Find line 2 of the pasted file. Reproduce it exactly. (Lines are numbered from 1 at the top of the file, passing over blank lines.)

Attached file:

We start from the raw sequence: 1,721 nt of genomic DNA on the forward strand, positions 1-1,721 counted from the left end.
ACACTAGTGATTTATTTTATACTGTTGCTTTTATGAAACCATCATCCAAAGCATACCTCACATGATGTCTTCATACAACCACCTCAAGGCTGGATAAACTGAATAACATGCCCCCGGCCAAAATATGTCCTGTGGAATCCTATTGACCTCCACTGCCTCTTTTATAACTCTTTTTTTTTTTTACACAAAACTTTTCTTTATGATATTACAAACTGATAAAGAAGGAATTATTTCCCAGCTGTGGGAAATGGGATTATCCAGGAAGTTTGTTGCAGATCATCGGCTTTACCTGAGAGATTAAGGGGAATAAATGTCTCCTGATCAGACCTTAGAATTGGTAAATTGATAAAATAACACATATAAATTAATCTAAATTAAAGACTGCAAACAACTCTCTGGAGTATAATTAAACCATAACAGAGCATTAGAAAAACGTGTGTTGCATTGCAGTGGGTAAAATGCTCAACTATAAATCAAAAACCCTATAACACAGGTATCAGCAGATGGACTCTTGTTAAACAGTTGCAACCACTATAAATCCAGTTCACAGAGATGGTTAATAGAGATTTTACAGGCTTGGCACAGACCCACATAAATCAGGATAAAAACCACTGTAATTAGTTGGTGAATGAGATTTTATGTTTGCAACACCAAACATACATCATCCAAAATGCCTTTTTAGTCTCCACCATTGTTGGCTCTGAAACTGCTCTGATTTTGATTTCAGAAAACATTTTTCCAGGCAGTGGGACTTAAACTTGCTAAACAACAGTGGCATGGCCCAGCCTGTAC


ACACTAGTGATTTATTTTATACTGTTGCTTTTATGAAACCATCATCCAAAGCATACCTCACATGATGTCTTCATACAACCACCTCAAGGCTGGATAAACTGAATAACATGCCCCCGGCCAAAATATGTCCTGTGGAATCCTATTGACCTCCACTGCCTCTTTTATAACTCTTTTTTTTTTTTACACAAAACTTTTCTTTATGATATTACAAACTGATAAAGAAGGAATTATTTCCCAGCTGTGGGAAATGGGATTATCCAGGAAGTTTGTTGCAGATCATCGGCTTTACCTGAGAGATTAAGGGGAATAAATGTCTCCTGATCAGACCTTAGAATTGGTAAATTGATAAAATAACACATATAAATTAATCTAAATTAAAGACTGCAAACAACTCTCTGGAGTATAATTAAACCATAACAGAGCATTAGAAAAACGTGTGTTGCATTGCAGTGGGTAAAATGCTCAACTATAAATCAAAAACCCTATAACACAGGTATCAGCAGATGGACTCTTGTTAAACAGTTGCAACCACTATAAATCCAGTTCACAGAGATGGTTAATAGAGATTTTACAGGCTTGGCACAGACCCACATAAATCAGGATAAAAACCACTGTAATTAGTTGGTGAATGAGATTTTATGTTTGCAACACCAAACATACATCATCCAAAATGCCTTTTTAGTCTCCACCATTGTTGGCTCTGAAACTGCTCTGATTTTGATTTCAGAAAACATTTTTCCAGGCAGTGGGACTTAAACTTGCTAAACAACAGTGGCATGGCCCAGCCTGTAC